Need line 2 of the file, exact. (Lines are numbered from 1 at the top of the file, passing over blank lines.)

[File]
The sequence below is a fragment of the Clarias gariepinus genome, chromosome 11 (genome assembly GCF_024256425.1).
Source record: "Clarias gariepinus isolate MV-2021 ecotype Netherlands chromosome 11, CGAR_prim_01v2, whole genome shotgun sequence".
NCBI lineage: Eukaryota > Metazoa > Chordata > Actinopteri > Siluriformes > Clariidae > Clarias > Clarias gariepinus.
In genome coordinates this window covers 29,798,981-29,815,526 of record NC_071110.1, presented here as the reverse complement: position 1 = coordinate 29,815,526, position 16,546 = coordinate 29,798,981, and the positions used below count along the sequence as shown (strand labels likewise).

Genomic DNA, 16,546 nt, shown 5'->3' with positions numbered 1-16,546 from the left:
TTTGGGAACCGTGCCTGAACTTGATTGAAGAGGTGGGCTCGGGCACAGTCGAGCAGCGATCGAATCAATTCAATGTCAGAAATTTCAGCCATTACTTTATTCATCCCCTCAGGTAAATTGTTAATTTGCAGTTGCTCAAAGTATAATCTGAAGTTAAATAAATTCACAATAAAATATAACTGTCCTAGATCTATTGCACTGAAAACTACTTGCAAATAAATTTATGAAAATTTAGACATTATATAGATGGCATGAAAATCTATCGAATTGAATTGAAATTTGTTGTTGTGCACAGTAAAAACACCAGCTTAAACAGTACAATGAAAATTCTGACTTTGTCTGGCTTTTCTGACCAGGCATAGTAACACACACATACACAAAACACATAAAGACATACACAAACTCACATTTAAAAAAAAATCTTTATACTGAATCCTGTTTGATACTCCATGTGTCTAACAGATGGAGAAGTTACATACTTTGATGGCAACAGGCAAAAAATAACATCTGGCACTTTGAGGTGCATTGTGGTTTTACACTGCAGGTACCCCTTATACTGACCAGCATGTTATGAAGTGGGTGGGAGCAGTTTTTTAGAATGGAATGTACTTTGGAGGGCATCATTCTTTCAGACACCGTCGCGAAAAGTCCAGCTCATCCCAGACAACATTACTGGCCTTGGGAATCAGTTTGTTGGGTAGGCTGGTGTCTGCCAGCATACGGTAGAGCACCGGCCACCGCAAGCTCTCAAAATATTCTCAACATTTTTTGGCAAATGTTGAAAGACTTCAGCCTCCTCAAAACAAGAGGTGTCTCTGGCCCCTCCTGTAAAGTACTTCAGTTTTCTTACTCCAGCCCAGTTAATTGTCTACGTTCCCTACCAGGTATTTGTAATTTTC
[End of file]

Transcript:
Source record: "Clarias gariepinus isolate MV-2021 ecotype Netherlands chromosome 11, CGAR_prim_01v2, whole genome shotgun sequence".